For the first time in the history of autonomously operated vehicles, the inevitable finally happened…Sunday, March 18th -- a woman illegally jaywalking a dark road in Tempe, Arizona was fatally struck by an Uber robot car. Sound like some super cool robot vehicle, right? Well, it's not that kind of "Uber robot car." We are talking about the world renown alternative taxi company that has swept the nation like a windstorm.
These self-driving cars are jam-packed with advanced sensor coverage which consists of eight surround cameras to allow 360 degrees of visibility, a new onboard computer with over 40 times the usual processing power, and a plethora of standard safety features like automatic emergency brakes and a front collision warning.
Wouldn't you think all these features and specifications would be enough to keep the driver and those around safer on the street?
An unexpected turn of events late Sunday night
Wednesday, March 21st - Police released a video showing the occurrence from two different angles; one from the exterior view (dash cam) and the other from an interior view (of the driver).
The video shows the victim of the accident, 49-year old Elaine Herzberg being struck by an Uber car in the self-driving mode that was piloted by designated back up safety driver, Rafaela Vasquez.
She appears to be walking her bike across the street illegally judging by the center median dividing the two lanes, but strangely enough, she was already halfway across the street where she was unfortunately hit at 40 mph by the car.
The driver who seems to be behind the wheel of the self-driving car, but is paying more attention to whatever is in her lap reacts frantically as she looks up right before impact where the video proceeds to end.
As the world's first self-driving fatal car accident alarms society all over the world, Uber (the company responsible for these test vehicles) makes strides towards their number one priority: safety.
Autonomous car testing suspended following fatal accident
Monday, March 19th, 2018 - Uber put a pause on any further tests that were to be conducted in Arizona, San Francisco, Pittsburg, and Toronto. The four major cities that were undergoing tests are unsure of when the ride-sharing company Uber would bring these projects back to life.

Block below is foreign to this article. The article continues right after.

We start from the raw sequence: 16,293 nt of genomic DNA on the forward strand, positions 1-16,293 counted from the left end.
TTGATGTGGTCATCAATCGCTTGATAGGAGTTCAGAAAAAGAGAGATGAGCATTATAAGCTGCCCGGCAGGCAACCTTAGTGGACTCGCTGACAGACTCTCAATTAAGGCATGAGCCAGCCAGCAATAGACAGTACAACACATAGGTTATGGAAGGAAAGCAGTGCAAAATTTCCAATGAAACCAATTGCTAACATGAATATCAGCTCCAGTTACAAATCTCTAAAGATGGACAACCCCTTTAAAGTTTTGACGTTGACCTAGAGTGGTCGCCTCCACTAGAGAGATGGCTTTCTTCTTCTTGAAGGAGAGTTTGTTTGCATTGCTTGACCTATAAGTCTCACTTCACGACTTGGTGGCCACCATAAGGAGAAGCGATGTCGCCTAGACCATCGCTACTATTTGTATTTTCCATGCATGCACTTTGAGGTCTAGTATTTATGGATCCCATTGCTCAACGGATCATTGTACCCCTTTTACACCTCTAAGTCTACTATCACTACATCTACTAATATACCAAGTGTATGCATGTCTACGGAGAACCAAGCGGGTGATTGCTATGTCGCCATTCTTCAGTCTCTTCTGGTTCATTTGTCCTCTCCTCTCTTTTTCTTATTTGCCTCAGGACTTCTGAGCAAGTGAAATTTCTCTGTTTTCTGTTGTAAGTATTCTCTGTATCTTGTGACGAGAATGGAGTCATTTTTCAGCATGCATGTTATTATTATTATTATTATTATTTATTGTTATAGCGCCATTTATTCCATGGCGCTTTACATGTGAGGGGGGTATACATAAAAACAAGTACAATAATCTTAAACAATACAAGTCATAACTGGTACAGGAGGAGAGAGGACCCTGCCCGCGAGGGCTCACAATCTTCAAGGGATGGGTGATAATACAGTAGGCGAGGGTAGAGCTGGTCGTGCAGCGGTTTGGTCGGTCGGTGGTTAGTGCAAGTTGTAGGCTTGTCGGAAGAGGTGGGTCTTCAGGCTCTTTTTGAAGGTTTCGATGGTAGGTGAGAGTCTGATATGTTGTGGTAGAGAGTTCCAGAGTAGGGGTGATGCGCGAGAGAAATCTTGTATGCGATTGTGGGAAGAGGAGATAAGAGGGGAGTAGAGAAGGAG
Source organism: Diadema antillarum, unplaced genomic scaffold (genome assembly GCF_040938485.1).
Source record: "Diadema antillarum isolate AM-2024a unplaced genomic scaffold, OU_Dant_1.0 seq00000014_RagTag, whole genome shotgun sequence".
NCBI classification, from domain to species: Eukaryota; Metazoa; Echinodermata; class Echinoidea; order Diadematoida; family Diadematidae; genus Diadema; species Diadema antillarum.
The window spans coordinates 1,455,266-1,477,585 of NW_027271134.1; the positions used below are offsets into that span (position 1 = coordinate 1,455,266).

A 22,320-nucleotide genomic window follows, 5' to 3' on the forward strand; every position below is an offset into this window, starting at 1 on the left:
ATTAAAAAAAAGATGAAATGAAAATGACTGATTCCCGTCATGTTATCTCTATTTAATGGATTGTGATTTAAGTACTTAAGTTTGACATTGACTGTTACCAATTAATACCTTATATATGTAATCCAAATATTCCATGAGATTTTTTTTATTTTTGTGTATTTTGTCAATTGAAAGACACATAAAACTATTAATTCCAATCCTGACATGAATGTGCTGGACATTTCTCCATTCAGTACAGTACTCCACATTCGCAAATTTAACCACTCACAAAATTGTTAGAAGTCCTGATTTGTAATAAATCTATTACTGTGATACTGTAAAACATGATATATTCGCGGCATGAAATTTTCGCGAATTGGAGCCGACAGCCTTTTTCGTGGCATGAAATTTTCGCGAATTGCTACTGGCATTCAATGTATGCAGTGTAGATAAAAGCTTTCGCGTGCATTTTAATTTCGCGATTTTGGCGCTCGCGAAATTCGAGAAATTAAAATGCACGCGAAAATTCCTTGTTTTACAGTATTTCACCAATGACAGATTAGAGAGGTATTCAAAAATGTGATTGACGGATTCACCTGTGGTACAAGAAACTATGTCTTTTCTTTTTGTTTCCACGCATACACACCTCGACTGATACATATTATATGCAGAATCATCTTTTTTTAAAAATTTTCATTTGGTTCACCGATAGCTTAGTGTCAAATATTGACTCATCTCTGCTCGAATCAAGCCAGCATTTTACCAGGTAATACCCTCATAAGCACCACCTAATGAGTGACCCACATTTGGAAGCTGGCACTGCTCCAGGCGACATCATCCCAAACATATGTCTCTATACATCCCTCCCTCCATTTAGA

“As we develop self-driving technology, safety is our primary concern every step of the way,” said Matt Kallman, an Uber spokesman. “We’re heartbroken by what happened this week, and our cars remain grounded. We continue to assist investigators in any way we can.”
Uber is holding off on reinstating their driverless vehicles until further information is found in regards to what caused the accident.
In Arizona, Governor Doug Ducey took a firm stance on this incident with statements like, "disturbing and alarming". [Phrase this differently, maybe say "describing it as"] Following the fatal pedestrian accident, the Governor stated in his letter to CEO Dara Khosrowshahi on March 26th, 2018, "improving Arizona's public safety has always been the emphasis of their approach to autonomous vehicle testing," and that the "incident that took place on March 18 is an unquestionable failure to comply with this expectation."
So what does this mean for what's to come in the self-driving automotive industry?
The future of automated vehicles
Right now, it's tough to say exactly what is going to happen for automated vehicles and ridesharing. One thing that's for sure is Uber is not going to proceed in attempting to obtain their permit to test self-driving cars in California anytime soon.
The DMV of California is preparing to begin issuing permits at the beginning of April to companies wishing to drive or test fully-automated vehicles on public roads without any real human safety drivers. Though this doesn't directly mean that the United States should prepare to see cars without any drivers popping up all over the country.
Following a question, a DMV spokesperson said, "The DMV is allowed to begin issuing driverless testing and/or deployment permits on April 2, but that doesn’t mean a manufacturer will meet the requirements or if we will approve them." With the self-driving initiative and the infancy of autonomous vehicles its difficult to say which car accident lawyer is going to be involved in this accident and incidents moving forward. The autonomous law is developing with time as things change. This could suggest a growth spurt of autonomous driving injury lawyers in the forthcoming.
The future of Uber's autonomous driving program hangs by a thin thread and this influx of bad news can only damage the ridesharing companies reputation. A good impression takes years to stick to people's mind's; a damaged reputation only takes one.